Martin Bingisser’s 6-week Bondarchuk program training journal
This training journal from Martin Bingisser takes a 6-week look inside a training program from Dr. Anatoliy Bondarchuk, including all throwing and lifting programming, discussions of when and how exercises are changed, adjustments for pre-season and in-season competitions and more.
On the outside, the training programs of Dr. Anatoliy Bondarchuk can seem quite complex. No two programs are the same: each program is individually tailored to the athlete and their needs at the time. I have had the privilege of training under and learning from Bondarchuk for nearly a decade. The program below helps put his programming into context by looking at one month of training with Bondarchuk leading up to my first big competition of the 2010 season.
Week 1 (March 8th)
Having just come out of a transition phase, it was time to get back into normal training. During a standard week we will train 10 times: twice a day on Monday, Tuesday, Wednesday, Friday and Saturday during the week. Thursday and Sunday are passive rest days.
Under Bondarchuk’s method, whatever set training plan you choose is simply repeated until you reach a new best. That means if you set up one program, you repeat it 10 times a week. In this phase we set up two programs, and repeated those over and over. Therefore every morning we trained Program A and every afternoon was Program B:
|Program A (Morning)||Program B (Afternoon)|
|8 x 5kg hammer throws||8 x 7.26kg hammer throws|
|8 x 8.2kg hammer throw||8 x 10kg hammer throws|
|Side Cleans – 2 x 5 each side @ 50kg||Hammer Wind and Release – 2 x 14 with 14kg hammer|
|Medicine Ball Throws (Down) – 2 x 6 @ 7kg||Snatch – 2 x 5 @ 70kg, 1 x 5 @ 80kg|
|Sit-up Medicine Ball Throws – 2 x 6 @ 7kg||Front Half Squat – 3 x 5 @ 120kg|
|One leg vertical jumps – 2 x 4 each leg||Sit-ups – 3 x 8 @ 20kg|
|Side Bends – 2 x 8 @ 10kg||Good mornings – 3 x 5 @ 50kg|
As you can see, more than half of my time at each training session is spent with the competitive movement: throwing the hammer. The competition weight hammer is 7.26-kilograms (16-pounds), so I am now throwing a variety of light and heavy hammers that help build special strength and develop technique. We typically average 150-200 throws per week, and in this program I took 160 throws every week. I would say that the average American hammer thrower has three or four throwing sessions a week and takes a total of 100 throws, so this is the first element of our training that sets us apart.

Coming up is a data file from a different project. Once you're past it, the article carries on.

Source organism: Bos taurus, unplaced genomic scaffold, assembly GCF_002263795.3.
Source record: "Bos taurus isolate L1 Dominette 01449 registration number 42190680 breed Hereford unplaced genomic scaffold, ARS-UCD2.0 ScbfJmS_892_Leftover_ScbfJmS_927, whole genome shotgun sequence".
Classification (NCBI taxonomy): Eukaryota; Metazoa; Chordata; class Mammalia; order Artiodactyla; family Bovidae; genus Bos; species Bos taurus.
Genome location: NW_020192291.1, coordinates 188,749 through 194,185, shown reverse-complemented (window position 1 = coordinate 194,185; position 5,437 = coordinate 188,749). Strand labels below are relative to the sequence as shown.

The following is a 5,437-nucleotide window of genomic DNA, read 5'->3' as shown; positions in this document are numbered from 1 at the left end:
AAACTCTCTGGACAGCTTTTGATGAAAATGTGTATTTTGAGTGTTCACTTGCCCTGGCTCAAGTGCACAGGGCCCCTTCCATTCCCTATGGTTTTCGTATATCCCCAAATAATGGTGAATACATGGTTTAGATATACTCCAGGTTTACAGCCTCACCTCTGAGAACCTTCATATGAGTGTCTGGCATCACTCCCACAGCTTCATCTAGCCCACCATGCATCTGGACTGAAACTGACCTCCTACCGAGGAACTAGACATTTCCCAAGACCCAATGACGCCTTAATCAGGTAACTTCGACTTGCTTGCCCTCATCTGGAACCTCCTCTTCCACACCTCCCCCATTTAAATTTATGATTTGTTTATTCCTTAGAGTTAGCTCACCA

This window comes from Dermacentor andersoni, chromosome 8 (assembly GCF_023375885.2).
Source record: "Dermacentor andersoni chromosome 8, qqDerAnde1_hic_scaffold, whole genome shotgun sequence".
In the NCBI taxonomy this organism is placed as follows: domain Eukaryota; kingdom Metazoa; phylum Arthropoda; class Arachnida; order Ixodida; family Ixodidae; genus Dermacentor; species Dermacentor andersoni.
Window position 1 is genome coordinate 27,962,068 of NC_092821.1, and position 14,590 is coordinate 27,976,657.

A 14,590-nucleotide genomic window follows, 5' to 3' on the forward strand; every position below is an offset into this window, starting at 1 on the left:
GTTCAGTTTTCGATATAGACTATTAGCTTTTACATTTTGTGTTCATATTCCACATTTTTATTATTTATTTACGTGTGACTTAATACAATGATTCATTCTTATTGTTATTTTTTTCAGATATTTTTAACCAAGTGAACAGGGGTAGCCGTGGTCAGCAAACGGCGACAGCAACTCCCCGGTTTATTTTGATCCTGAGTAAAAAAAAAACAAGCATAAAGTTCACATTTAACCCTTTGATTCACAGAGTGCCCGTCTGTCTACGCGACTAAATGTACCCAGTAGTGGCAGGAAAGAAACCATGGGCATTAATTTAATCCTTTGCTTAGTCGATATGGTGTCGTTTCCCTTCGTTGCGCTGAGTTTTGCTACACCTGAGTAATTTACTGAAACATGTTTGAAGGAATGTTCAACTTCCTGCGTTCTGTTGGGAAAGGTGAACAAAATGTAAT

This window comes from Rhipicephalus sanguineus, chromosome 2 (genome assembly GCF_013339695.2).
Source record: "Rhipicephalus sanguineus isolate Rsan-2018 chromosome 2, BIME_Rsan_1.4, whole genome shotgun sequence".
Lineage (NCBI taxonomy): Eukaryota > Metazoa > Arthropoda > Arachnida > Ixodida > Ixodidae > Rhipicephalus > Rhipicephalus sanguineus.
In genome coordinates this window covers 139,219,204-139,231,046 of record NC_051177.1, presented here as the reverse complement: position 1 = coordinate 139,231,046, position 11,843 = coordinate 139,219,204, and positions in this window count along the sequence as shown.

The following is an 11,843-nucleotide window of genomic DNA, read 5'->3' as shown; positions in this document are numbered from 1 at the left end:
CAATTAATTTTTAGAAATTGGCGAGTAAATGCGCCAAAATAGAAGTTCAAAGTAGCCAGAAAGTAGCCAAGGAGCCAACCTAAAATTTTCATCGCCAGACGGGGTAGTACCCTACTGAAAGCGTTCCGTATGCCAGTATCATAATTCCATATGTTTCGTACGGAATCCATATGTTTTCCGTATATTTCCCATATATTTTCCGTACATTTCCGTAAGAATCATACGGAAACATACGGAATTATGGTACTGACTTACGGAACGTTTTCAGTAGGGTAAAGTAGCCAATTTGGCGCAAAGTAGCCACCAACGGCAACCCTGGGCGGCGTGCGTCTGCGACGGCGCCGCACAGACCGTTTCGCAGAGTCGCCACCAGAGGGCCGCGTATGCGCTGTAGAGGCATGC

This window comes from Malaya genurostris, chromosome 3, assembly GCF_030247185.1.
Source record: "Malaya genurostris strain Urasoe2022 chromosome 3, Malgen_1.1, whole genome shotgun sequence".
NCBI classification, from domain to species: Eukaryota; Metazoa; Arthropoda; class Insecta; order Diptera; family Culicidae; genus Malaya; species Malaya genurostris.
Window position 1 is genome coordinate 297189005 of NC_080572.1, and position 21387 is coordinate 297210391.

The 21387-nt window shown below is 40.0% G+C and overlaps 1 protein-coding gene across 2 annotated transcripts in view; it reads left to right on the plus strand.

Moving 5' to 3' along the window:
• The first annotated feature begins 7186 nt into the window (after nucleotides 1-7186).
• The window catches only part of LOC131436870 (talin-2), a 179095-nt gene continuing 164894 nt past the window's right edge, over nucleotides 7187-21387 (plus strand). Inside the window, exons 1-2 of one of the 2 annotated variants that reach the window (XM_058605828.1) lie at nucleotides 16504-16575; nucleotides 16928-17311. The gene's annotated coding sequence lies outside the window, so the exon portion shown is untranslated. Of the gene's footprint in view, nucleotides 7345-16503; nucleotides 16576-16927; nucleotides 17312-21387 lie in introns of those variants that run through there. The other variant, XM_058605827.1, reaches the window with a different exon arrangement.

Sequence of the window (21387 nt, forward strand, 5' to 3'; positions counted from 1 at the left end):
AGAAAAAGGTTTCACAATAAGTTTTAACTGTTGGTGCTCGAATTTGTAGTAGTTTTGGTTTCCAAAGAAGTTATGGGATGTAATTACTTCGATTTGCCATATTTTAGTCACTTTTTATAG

The rest of my training time is spent in the weight room with exercises that fall into five categories: global/Olympic-style lifts, leg lifts, abdominal exercises, back exercises, and twisting/special strength exercises. We normally do one exercise from each group during a lifting session, although sometimes we will include a second special strength exercise. The last category is the most important for us since it has the highest correlation to success in our sport. Throwing heavy hammers builds special strength, but a variety of other exercises help. For instance, in this program I do winds and releases with the 14kg hammer. At twice the weight of the competitive implement, it helps develop the core muscles used to throw the hammer.
Since we normally throw and lift ten times every week, the weight room intensity is fairly low in the other lifts. General strength is one of my weaknesses, but even for me the weights I use are very light. We normally stay in the 70-80% range for Olympic lifts and on bad days I can still easily complete all my lifts in the weight room without feeling exhausted. The afternoon workout is a better example of a typical Bondarchuk workout since the morning workout was designed to be a bit easier than normal.
Overall, the training program may seem easy at first glance, but it will wear on you after ten training sessions each week. Even a strong, well-conditioned athletes take a year or more to adjust to Bondarchuk’s training programs since the volume of throws and number of weight training sessions each week can be exhausting.
Week 2 (March 15th)
Results fluctuated up and down the first week, with a little muscle soreness setting in due to the new exercises. By the second week the soreness was gone and the rhythm was feeling pretty good. I had a pre-season competition in Arles (France). We decided to train through this competition and use it as a test rather than changing up training to try and peak at this. This meant that the week looked exactly the same except I only did 7 sessions rather than 10. One extra day was taken off for travel from Canada to France. And the competition day just had one throwing session (I lifted after the competition). Otherwise training was as normal.